Today it can be more and more often observed that there are not only geopolitical but also geo-economic tensions rising between the USA and China, and development and distribution of technologies, especially in manufacturing computer, smartphone, server, cell tower components etc., are a part of these tensions.
The United States have imposed a number of sanctions on Beijing to curb its technological development. However, these restrictive measures are hitting American tech corporations hard. Restrictions on their access to the fast-growing Chinese market lead to significant reductions of their profit volumes and lower investments into innovations, crucially important in the semiconductor industry. Apart from the restrictions versus China, the American leadership has kicked up its technology policy at the background of some successes of China. Last year the US Government intervened in the tech sector with its multi-billion injections into critical technologies. It is related to the fact that the American administration focuses on microelectronics production and strives to build a reliable supply chain based on domestic manufacturing and cooperation with partners. The Republican and the Democratic parties of the USA have achieved consensus over containment of the technological development of China.
China, under pressure from the USA, is focusing on import substitution in order to produce equipment for manufacturing microelectronics and components. Along with this, Beijing is bypassing American sanctions by licensing exports of some rare elements (lithium, germanium etc.), used in high-tech sectors and especially in electronics. This licensing is aimed at slowing down introduction of new restrictive measures against China, at maintaining options to evade sanctions and buying time for import substitution of production assets. For import substitution purposes Beijing also engages foreign professionals and researchers, offering them high remuneration and comfortable packages for relocation to China. At the same time the Chinese leadership is ramping up its technology cooperation with those countries that have technology potential and technology base for design and development of advanced technologies (for example, with Russia and Iran).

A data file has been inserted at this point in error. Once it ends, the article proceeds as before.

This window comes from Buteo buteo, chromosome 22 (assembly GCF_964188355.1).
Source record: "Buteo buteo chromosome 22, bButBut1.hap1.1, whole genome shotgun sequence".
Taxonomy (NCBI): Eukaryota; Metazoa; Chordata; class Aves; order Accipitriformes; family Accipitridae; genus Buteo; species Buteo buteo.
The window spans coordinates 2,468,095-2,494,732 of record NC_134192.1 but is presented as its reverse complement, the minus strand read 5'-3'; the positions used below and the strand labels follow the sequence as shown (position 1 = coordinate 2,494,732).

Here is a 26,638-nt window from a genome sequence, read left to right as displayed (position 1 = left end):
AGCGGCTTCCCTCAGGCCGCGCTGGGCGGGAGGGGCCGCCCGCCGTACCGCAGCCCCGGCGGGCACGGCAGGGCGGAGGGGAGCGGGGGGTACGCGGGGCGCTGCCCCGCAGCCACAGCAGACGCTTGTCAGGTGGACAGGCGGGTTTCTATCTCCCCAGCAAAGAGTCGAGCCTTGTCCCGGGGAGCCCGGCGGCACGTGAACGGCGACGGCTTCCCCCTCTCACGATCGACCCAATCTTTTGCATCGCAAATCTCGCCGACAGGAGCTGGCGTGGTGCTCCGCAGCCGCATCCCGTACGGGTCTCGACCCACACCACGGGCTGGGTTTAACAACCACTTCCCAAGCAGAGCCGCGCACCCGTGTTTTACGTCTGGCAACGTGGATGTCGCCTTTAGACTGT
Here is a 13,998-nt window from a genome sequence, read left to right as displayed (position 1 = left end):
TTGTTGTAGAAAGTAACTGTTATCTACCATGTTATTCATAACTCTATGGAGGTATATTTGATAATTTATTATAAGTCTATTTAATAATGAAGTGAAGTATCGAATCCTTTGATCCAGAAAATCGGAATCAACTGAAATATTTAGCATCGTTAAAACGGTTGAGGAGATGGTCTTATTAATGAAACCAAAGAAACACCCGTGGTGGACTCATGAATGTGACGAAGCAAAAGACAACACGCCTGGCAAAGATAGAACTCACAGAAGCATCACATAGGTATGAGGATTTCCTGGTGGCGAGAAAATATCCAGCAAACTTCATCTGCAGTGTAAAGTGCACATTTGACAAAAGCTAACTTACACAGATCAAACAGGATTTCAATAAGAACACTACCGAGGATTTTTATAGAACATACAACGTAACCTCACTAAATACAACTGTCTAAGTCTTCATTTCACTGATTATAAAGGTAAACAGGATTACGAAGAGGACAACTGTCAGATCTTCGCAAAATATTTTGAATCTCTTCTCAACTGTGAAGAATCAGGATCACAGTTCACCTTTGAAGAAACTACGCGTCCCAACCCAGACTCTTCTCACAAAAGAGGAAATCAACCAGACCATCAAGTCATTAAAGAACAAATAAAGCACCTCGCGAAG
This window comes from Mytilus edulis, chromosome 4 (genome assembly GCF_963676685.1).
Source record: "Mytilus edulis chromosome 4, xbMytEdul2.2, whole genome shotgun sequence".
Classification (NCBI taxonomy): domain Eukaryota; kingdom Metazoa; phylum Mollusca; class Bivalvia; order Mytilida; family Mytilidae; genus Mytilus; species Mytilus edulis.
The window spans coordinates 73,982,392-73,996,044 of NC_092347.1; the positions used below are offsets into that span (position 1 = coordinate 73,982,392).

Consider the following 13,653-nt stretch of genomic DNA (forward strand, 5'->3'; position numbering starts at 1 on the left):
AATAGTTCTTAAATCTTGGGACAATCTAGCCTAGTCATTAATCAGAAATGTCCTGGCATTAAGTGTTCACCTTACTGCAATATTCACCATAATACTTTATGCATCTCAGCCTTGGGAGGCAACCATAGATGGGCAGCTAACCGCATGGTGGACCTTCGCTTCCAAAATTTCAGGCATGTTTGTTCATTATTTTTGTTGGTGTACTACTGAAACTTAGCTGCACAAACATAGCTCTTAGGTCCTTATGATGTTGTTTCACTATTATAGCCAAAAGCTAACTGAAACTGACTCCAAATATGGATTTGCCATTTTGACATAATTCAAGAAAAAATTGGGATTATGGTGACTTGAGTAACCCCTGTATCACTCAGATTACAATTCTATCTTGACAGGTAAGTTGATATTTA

What does this technology standoff between the USA and China mean for the world and Russia? This conflict today is setting up conditions for technological bipolarity, which, however, will be asymmetrical in nature. China’s technological development, most likely, will be walled in its country and in a number of partner countries. At the same time the USA today are building new production chains and infrastructure with their partner countries, which may potentially lead to ousting China outside the countries with developed economies and to strong competition in Middle Eastern and African countries. But any major division of the world in the tech sector is rather unlikely, because currently it is next to impossible to set up completely independent supply chains for microelectronics elements due to high tech market specifics.
For Russia, this tech standoff creates a number of risks and opportunities. The limited volume of the high tech market and its structure do not let the country create the full range of high technologies in the microelectronics sector, especially microchips. In these conditions Russia needs to develop a proper strategy, combining self-sufficiency in critical tech sectors. In other high-tech sectors Russia could be a part of high tech production chains, but only in individual sections, where it would be hard to replace Russia. Russia also needs to develop artificial intelligence technologies, where there are no undisputed leaders now, and also raise its human resource potential to create cutting-edge technologies and production facilities. Moscow’s educational institutions in this area and economic opportunities could be instrumental in achieving successes in high tech development.
Konstantin Sukhoverkhov, program coordinator, Russian International Affairs Council (RIAC)